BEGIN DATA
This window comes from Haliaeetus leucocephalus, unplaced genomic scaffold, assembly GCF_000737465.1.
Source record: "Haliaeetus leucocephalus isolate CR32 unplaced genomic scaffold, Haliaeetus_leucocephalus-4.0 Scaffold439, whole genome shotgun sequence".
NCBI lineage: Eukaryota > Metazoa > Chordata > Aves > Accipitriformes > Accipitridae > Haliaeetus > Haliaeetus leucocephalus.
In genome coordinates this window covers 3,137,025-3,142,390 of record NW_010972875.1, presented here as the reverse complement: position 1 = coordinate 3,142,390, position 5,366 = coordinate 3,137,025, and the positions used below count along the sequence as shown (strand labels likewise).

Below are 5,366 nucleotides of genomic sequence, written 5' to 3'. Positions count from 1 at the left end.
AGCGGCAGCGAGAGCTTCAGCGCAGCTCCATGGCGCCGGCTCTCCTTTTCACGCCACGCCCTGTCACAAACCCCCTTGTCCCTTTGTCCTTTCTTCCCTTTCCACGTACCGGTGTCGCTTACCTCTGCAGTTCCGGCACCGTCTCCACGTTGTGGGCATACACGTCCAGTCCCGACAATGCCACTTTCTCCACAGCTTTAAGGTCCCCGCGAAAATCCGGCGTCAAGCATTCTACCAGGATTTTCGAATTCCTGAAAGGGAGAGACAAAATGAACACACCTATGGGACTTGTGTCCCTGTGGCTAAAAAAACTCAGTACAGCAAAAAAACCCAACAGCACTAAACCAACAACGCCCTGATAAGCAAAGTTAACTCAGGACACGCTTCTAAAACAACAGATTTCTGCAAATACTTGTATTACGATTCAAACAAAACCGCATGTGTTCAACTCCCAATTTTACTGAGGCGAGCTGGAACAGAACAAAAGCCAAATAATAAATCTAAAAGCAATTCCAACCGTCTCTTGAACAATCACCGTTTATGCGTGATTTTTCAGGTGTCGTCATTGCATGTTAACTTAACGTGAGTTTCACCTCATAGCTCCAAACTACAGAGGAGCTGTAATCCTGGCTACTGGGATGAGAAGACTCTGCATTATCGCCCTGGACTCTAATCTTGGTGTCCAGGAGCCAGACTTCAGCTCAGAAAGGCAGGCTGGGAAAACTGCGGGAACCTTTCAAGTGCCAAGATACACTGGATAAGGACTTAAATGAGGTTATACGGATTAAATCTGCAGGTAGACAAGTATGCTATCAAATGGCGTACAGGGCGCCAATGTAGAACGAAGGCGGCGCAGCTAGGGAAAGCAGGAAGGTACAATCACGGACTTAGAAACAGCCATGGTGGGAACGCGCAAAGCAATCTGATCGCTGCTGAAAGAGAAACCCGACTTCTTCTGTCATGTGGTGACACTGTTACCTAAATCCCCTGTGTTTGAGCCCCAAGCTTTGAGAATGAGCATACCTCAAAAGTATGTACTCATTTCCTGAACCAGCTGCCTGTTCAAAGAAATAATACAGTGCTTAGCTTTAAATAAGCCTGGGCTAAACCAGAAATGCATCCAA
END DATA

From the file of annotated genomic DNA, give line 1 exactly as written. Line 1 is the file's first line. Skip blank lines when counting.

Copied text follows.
This window comes from Haliaeetus leucocephalus, unplaced genomic scaffold, assembly GCF_000737465.1.